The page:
The main action takes
place on the western side in the main street, Railway Terrace West. At the
south end of Railway Terrace, Copley’s friendly caravan park offers four
star cabins as well as camping sites, excellent facilities and a nightly
bonfire for visitors. Up the road the inexplicably named Leigh Creek Hotel –
the town’s pub - provides meals, an ATM and accommodation if only you could
find your way into the place.
Packsaddle General Store has Post Office
services and most other basic necessities including
excellent garage and RAA repair and rescue service in the town. Cooke’s
Outback Motors is run by a quirky old African hand with an eye-glazing
repertoire of stories and a collection of mysterious and erotic wood
carvings for sale. Don’t offer to help with repairs incidentally.
beating heart of the town is the Quandong Café,
decked out in ocean blue at the north end of the street and selling
ruinously fattening but irresistible cakes and pies. The Copley pasty and
the allegedly aphrodisiac quandong pies and quandong cheesecake are legends
at the campfires of grey nomads. With a proprietor reminiscent of a female
Basil Fawlty, the café is a mecca for visiting
oddballs, activists, artists and backpackers and has the friendly
high-energy feel of a Now-age hippie oasis.
Enquire here too for guided
trail rides with Boundary Riders. Situated at Angepena Station, 50 km east
on the Arkaroola Road, local bush legend and horse whisperer Bob Dillon
takes visitors along the spectacular Frome Creek in the Gammon Ranges. Ask
about the family of dingoes which adopted him during his time up on the
Strzelecki Track, about his work on banding raptors and monitoring yellow
footed rock wallabies.
Next door is the Copley Art Space or Copley Space
Art. Depending upon which reality you are standing in at the time, it may or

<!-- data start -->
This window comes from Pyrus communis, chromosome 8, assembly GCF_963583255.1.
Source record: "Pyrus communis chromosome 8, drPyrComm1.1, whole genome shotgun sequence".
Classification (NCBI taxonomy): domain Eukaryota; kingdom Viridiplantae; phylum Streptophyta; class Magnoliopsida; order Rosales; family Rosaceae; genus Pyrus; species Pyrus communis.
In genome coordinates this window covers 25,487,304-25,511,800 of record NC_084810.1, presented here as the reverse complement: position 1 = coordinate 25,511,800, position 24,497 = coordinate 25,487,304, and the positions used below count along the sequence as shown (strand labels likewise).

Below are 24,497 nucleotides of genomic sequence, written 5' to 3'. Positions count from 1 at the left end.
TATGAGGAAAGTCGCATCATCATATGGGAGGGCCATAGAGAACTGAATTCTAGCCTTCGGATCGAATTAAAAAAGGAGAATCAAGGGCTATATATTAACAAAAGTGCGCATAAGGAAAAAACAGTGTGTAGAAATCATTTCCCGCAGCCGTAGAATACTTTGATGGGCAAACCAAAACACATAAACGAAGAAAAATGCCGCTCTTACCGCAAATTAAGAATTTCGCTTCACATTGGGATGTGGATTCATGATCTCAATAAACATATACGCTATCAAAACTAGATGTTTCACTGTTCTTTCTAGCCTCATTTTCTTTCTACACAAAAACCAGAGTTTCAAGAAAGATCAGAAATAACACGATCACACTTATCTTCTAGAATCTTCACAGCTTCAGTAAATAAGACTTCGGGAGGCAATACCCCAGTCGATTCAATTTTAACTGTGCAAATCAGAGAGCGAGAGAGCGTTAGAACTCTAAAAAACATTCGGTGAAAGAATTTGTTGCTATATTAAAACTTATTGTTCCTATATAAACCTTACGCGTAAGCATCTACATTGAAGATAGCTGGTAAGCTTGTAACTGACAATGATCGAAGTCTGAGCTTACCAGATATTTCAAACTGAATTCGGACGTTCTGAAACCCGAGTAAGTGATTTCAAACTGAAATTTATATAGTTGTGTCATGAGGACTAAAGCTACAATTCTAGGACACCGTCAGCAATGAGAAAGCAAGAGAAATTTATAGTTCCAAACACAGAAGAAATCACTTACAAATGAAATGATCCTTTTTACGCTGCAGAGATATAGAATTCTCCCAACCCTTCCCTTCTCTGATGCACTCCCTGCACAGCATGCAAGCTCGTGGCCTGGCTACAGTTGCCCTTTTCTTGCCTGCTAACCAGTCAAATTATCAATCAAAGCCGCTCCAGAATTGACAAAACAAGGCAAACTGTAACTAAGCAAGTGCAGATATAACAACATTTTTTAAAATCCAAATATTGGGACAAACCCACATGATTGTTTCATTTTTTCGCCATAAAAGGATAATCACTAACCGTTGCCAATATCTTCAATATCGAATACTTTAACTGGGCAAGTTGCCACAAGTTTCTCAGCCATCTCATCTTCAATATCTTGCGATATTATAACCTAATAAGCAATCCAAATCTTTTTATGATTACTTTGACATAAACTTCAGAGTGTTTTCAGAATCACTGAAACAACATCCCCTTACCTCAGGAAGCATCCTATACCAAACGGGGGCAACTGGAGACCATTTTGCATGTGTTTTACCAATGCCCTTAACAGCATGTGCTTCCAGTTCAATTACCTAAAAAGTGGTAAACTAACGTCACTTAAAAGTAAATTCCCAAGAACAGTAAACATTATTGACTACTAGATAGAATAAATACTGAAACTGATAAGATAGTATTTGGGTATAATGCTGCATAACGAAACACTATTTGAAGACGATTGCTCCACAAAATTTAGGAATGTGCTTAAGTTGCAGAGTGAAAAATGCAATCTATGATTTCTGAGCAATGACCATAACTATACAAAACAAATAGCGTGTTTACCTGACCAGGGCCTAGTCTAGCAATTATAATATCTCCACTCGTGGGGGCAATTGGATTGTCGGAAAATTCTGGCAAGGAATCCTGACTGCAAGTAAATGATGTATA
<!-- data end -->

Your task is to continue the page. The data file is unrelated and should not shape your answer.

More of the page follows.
may not house an exhibition of local art and craft.
Just across the road
is Kelvin’s food stop caravan selling good, plain roadhouse fare. When the
Quandong Café closes, it’s a signal for Kelvin
to fire up the chipper and put out his shingle. A truckie’s mecca, it’s the
only late night tucker stop between Momba and Port Augusta.
northern corner of the main street is the biggest eyesore in South
Australia, the famous Agnew Spread and scrap yard owned by town patriarch
Tom Agnew. Enter at your peril and don’t expect to buy anything. Worth a
passing look, it’s a good example of why a town needs a Municipal Council.
With no powers to order a cleanup, Copley is run by a Progress Association
in collaboration with the Aroona Council, comprising representatives of the
local Adnymathanha Aboriginal people, “The People of the Stones”.
eastern side of the railway call in on Railway Terrace at Rick’s Place,
housing a B&B in an old railway carriage and the former Smithy and
Wheelwright’s workshop in a surprisingly original state, sepia dust
included. Further north along the road is the Overland Telegraph art and
The entire town has a surreal energy and a strange attractor
factor which draws people in. Boasting three churches, Copley is also home to
a surprising number of practising shamans. One such is Yankuntjatjara Adnyamathanha… Senior Man Ken
McKenzie, a Christian Bushman and artist who often frequents the Quandong
Café and is warmly generous with his traditional stories, songs and
laughter. A charming little town despite its wallflower appearance, somehow
you just don’t want to leave.
Check out the rogue’s gallery on the town
How to get there?
in Port Augusta operate a weekly bus service to Copley.
Otherwise by car, your own private jet to the Leigh Creek airstrip or
As the great British comedian Peter Sellers once said “it’s a difficult place to
get into, and even more difficult to get out of”.